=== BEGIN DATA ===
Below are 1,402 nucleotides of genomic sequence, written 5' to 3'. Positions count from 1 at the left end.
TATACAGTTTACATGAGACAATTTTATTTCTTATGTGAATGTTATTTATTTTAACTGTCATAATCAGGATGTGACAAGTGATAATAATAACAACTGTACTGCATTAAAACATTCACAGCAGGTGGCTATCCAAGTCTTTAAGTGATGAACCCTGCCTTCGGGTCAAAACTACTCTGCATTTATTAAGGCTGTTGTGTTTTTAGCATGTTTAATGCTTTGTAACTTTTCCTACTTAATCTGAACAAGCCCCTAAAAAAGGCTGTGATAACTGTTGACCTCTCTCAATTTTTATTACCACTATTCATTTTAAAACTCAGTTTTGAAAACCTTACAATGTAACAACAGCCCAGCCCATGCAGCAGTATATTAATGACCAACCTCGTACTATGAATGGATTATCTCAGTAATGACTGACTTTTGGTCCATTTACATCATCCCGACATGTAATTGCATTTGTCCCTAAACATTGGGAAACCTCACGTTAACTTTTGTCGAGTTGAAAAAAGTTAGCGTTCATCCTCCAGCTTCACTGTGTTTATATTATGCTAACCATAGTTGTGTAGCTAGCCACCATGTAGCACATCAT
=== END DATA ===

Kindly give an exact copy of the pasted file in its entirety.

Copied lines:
Below are 1,402 nucleotides of genomic sequence, written 5' to 3'. Positions count from 1 at the left end.
TATACAGTTTACATGAGACAATTTTATTTCTTATGTGAATGTTATTTATTTTAACTGTCATAATCAGGATGTGACAAGTGATAATAATAACAACTGTACTGCATTAAAACATTCACAGCAGGTGGCTATCCAAGTCTTTAAGTGATGAACCCTGCCTTCGGGTCAAAACTACTCTGCATTTATTAAGGCTGTTGTGTTTTTAGCATGTTTAATGCTTTGTAACTTTTCCTACTTAATCTGAACAAGCCCCTAAAAAAGGCTGTGATAACTGTTGACCTCTCTCAATTTTTATTACCACTATTCATTTTAAAACTCAGTTTTGAAAACCTTACAATGTAACAACAGCCCAGCCCATGCAGCAGTATATTAATGACCAACCTCGTACTATGAATGGATTATCTCAGTAATGACTGACTTTTGGTCCATTTACATCATCCCGACATGTAATTGCATTTGTCCCTAAACATTGGGAAACCTCACGTTAACTTTTGTCGAGTTGAAAAAAGTTAGCGTTCATCCTCCAGCTTCACTGTGTTTATATTATGCTAACCATAGTTGTGTAGCTAGCCACCATGTAGCACATCAT